I nodded and reached for my cap with my prosthetic hand. The shavetail stared at it for a moment, realized what he was doing and turned his eyes away. The hand works fine, and I have even grown accustomed to its feel. Marvelous how they were able to link its electronic circuits to what's left of the nerves in my arm.
I had met Hazard twice before, and he greeted me kindly, shaking my hand without the slightest indication that it bothered him. But he seemed preoccupied, his mind elsewhere, his eyes clouded with apprehension. I realized that his thoughts were projecting simultaneously forward into the future and back into the past: to the destination of this day's little trek and to the reason for its existence. I felt sorry for Hazard; this would be a difficult day for the man.
Six of us officers, in our dress uniforms of sky-blue with gold piping, assembled in the administration building's lobby and finally took the plunge into the jungle heat outside. We fell into a natural formation: Hazard and the major in charge of this training base in front, two captains behind them, and the shavetail and I bringing up the rear.
Hazard had grown a beard since I'd last seen him: iron-gray and cut almost as severely as the military crop on his pate. I couldn't help musing that he kept the beard short enough so that everyone could see the diamond-cluster insignia of the IPF director-general on his high choker collar.
He inspected the squad casually; none of the fierce glower of the master sergeant. His bearded face looked fatherly, almost benign. Then he took up a position precisely at the front center of the squad and ordered them to parade rest. I was already sweating, and I saw that the faces of the cadets were glistening.
"Officer candidates of the International Peacekeeping Force," Hazard addressed them. His voice was rough, rasping, like someone who has a bad cold or worse. It made me wonder about the condition of his health. "It is my pleasure to announce that you have been selected for a rare privilege. You members of the first graduating class of the IPF Academy will be allowed, this day, to view the crater where the last nuclear bomb exploded."
Every young man and woman of the squad squirmed unhappily. I could feel them struggling to suppress moans of misery. The crater was a sacred place for old men like Director-General Hazard. To the cadets it meant only a long hard climb in sweltering tropical heat and the distinct possibility of a radiation dose.
NEUSTRA SEÑORA DE LA Misericordia, Year 8
You see, an event of crucial importance to the world had taken place near the city of Valledupar about four years earlier, the kind of event that was supremely influential in the development of the Peacekeepers, but will never find its way into the official history. (Except maybe as a brief footnote.) I wasn't there to participate, of course. I was on a ship in the Arabian Sea where I eventually lost my right hand, courtesy of the sovereign governments of India and Pakistan. But I've pieced together the story fairly well and personally visited each site in which it took place — except one. If you'll allow me a little imagination, what happened must have been very much like this ...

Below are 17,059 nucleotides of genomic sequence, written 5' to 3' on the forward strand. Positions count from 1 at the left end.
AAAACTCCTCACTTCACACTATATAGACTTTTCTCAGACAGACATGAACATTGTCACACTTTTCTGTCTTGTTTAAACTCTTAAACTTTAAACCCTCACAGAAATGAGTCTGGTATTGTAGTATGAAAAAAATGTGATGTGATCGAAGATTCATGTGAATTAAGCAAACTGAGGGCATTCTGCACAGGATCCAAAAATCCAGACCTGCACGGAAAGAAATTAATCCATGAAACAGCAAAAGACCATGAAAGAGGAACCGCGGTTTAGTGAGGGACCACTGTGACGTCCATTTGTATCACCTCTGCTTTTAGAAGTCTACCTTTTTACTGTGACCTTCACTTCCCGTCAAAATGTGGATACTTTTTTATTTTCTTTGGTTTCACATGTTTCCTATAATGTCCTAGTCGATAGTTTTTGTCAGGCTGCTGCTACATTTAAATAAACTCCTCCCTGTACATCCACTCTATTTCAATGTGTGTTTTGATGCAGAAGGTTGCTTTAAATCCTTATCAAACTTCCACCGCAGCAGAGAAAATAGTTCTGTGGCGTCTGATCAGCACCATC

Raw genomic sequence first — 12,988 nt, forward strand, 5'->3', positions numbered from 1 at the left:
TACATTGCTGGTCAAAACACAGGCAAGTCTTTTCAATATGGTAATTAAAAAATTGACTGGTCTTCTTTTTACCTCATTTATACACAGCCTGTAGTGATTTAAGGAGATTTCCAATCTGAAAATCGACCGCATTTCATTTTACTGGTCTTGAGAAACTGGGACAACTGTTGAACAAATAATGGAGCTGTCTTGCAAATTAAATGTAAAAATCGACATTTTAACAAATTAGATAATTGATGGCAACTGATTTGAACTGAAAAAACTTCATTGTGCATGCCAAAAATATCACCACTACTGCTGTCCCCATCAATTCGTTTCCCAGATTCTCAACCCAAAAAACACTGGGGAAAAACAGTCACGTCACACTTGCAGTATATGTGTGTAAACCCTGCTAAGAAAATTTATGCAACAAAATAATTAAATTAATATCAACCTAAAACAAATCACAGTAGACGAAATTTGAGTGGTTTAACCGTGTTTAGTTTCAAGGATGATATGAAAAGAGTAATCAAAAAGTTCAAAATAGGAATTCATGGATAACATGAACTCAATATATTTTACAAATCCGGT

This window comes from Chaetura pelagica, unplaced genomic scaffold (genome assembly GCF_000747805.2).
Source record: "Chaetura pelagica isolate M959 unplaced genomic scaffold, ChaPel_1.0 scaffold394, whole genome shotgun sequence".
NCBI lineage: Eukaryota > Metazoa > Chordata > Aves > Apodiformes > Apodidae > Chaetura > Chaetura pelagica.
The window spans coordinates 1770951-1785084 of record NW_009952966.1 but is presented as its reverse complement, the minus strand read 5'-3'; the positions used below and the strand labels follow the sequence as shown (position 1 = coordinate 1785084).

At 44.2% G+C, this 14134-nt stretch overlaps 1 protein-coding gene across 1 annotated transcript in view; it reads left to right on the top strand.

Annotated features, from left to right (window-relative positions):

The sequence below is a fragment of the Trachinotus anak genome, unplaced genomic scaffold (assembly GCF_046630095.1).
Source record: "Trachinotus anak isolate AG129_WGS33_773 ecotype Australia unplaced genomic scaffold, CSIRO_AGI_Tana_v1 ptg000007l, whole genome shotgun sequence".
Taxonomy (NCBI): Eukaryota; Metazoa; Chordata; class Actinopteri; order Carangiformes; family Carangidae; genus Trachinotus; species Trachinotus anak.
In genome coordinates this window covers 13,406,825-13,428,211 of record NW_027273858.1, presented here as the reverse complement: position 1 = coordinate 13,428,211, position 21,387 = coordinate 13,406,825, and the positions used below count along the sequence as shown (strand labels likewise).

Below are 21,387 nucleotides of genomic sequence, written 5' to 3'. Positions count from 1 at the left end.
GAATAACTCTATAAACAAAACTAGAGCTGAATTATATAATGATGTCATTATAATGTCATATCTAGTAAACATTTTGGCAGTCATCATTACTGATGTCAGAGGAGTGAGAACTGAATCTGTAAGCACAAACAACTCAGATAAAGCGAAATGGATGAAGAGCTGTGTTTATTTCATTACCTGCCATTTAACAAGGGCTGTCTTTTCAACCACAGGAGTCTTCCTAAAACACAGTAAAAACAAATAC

DEATH smells worst in the tropics.
Cole Alexander wrinkled his nose at the stench of decaying bodies. They lay everywhere: men, women, infants. Bloating in the fetid sun, sprawled in the gutted remains of their miserable hovels, swarms of flies black around their bullet wounds, beetles already digging into the rotting flesh.
The merciless sun hung high in the pale sky, steaming moisture from the tropical forest that surrounded the dead village. Alexander felt his own body juices baking out of him, the damp heat soaking him like a chunk of meat thrown into a boiling pot.
Our Lady of Mercy, Alexander thought, hot bile burning in his throat. What a name for the town.
"You see how they slaughter my people." Sebastiano Miguel de Castanada made it a statement, not a question.
Misericordia had been a tiny nothing of a village stuck in the jungle at the base of the mountains, an hour's hard drive up the rutted, twisting road from the city of Valledupar. Now it was a burned-out ruin, the shacks that had once been houses blackened and smashed, the inhabitants machine-gunned down to babies in their mothers' arms.
"Why did they do it?" Alexander asked.
Castanada pointed to where his soldiers had spread a few armloads of trinkets on an aluminum camp table. Other soldiers were still searching the village, stepping over grotesque corpses with staring eyes and silently screaming mouths to hunt for the village's hidden treasures. The soldiers wore crisp khaki uniforms. They all carried automatic rifles slung over their shoulders. But they seemed unconcerned. The dead bodies did not bother them. Neither, thought Alexander, did they seem worried about being attacked.